Sunday, July 15, 2007

ADA: Stuff Costs More Than It Costs

Alternate Dimension Andy(ADA):

I was thinking of Wal-Mart underwear the other day. (If you're not creeped out, please read on.) There's plenty of places to get cheap underwear, but at Wal-Mart, you can get a six-pack of tighty-whiteys for, like seven cents. On the upside, you don't have to spend much on underwear. On the downside, well...

On the downside, those pairs aren't going to last longer than a couple of wash-wear cycles. On the downside, you have to shop at Wal-Mart. On the downside, they're not very comfortable undies. On the downside, they were made by children who worked their fingers to the bone for enough money to buy broth.

But hey, cheap underwear!

My point is, there's a hell of a lot more to how much those underwear cost than the price on the package. How much does it "cost" you to have to deal with shopping at Wal-Mart (perhaps in your dimension, you're not a self-important douchebag who thinks Wal-Mart is trashy; if that's the case, I salute you)? How much does it "cost" to not have to itch your junk all day 'cause the undies are balling up under your scrot? How much does it "cost" emotionally to sleep at night knowing you've contributed to Wal-Mart's international labor practices?

It's not just about underwear either.

I know. Sit back and hold on. This is gonna get wild.

I assert (as do many thousands of economists, so don't even try to prove me wrong) that every single choice you make has a cost. Which car to buy, which house to buy, where to work, which job to take, which brand of goatee wax to recommend to a friend... they all have a cost.

Consider the example of buying a car. I assume that in your dimension you're a liberal, know-it-all hippie who wants to buy a Prius. How much does a brand new (for the sake of argument) Prius cost? Look it up; I'll wait.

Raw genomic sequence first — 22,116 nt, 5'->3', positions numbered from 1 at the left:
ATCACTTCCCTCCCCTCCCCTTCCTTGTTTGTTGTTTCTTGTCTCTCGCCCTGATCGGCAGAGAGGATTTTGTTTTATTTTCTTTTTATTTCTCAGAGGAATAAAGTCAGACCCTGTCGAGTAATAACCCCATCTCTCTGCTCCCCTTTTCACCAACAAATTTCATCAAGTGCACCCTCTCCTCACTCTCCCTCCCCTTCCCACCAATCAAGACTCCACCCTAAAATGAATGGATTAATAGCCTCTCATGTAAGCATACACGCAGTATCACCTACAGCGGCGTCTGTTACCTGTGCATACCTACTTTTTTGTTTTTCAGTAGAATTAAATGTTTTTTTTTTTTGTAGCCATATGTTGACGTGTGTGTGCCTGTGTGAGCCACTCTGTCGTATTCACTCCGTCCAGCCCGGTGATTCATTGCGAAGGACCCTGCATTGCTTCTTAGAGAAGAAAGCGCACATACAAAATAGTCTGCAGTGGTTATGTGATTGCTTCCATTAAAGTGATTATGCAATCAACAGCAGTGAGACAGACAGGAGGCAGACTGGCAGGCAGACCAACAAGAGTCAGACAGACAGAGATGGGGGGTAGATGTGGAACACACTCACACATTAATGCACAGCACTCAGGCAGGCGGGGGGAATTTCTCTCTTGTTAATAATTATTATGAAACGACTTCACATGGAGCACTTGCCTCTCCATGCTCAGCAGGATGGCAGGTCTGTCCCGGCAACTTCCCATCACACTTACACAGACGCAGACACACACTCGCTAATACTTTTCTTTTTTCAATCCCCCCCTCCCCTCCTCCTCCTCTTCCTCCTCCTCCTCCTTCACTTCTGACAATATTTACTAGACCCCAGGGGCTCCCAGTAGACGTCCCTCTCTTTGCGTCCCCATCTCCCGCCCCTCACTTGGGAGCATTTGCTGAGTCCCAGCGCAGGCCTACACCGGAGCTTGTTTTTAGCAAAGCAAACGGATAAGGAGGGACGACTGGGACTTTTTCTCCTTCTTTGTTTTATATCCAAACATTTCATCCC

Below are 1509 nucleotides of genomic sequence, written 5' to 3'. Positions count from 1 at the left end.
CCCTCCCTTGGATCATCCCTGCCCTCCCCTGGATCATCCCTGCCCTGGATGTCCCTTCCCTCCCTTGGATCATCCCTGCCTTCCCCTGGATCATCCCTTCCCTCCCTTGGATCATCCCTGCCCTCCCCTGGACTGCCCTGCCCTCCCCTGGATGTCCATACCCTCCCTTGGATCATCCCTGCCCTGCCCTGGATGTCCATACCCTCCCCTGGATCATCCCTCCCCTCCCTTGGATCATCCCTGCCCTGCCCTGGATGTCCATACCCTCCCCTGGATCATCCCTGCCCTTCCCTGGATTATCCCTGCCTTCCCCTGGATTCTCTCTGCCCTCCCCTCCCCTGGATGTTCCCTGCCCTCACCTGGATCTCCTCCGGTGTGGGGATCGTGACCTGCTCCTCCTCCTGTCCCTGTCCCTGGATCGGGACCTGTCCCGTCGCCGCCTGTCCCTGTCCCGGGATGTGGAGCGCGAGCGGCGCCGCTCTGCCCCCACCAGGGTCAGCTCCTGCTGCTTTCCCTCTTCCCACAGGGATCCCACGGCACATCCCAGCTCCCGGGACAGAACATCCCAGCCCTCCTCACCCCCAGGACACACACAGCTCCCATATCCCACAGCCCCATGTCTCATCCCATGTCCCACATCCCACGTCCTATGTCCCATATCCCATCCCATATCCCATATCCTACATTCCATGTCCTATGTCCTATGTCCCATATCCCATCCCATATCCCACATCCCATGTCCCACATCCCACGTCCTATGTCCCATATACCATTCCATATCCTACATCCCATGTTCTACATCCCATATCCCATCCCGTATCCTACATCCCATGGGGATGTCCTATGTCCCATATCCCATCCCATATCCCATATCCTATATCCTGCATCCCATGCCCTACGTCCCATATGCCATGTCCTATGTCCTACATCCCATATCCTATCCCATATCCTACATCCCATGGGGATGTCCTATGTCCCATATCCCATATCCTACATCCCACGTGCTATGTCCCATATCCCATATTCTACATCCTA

Obviously, it's a trick question. You'd probably end up buying a brand new one for about $23,000, but that's not what I'm asking. Consider all of these factors:
  • A hybrid has many more moving parts than most cars. This means that there are more things that can go wrong with the car. In turn, this can mean that you spend a lot more on repairs over the lifetime of the vehicle.
  • A hybrid uses a lot less gas than other cars of the same size; while you're paying more for the car itself, that's partially offset by the money you'll save on gas.
  • Because it's burning less gasoline, the hybrid is polluting less. As a green liberal nutjob, I'm sure this is your currency; it doesn't matter if the car costs $1000 more, since you'll be decreasing your impact on the environment by so much.
  • A Prius will make you popular with the ladies.
  • Maybe someday, you'll be driving down the highway, and a Prius-specific missile will blow up your car, killing you. It's a cost you wouldn't have incurred had you been driving, say, a Jetta.
Natch, some of these costs are ridiculous. But you gotta admit, even a "maybe" is a cost.

Now, not all of these costs are currency costs. Some of them are just opportunity costs and added risk. "Cost" isn't always about money.

How much does it cost Google to give all their employees such totally awesome benefits?
  • They're paying a ton of money for 401(k)s, health insurance, ping-pong tables, catered lunches, on-site laundry, a beautiful facility, etc. All told, I guess (based on the 0.00 units of information I have) that Google spends about three times an employee's salary on that employee.
  • Because they're in the San Francisco Bay Area, an expensive place to live, they spent more on their facility than they would have in another locale.
  • Because they're in the San Francisco Bay Area, a place where people want to live, they are able to pick and choose their employees from the best of the best.
  • Because they pay well and offer amazing benefits, they are able to retain employees who are the best of the best.
  • Because they have the best employees, they are able to make amazing software that makes them a market leader in search and online advertising.
I guess the real question is, how much does it cost Google not to retain their amazing employees?

How much does it cost you to sit at home doing nothing all day?
  • You're not spending any money on food.
  • Let's pretend you're not spending any money on gas, garbage, water or electricity.
  • You could be working out, reducing future medical bills.
  • You could be watching a movie, entertaining yourself and adding time to the internal "countdown to psychological meltdown" clock.
  • You could be talking to your mom, reminding you that you love her, so that in forty years when she kicks it, you won't feel as bad about the frequency with which you called her.
  • You could have a job, you lazy ass.
In future posts, I'm gonna talk a lot more about how much stuff costs, but I hope you understand my point: monetary cost isn't the only cost; sometimes stuff costs more than it costs.

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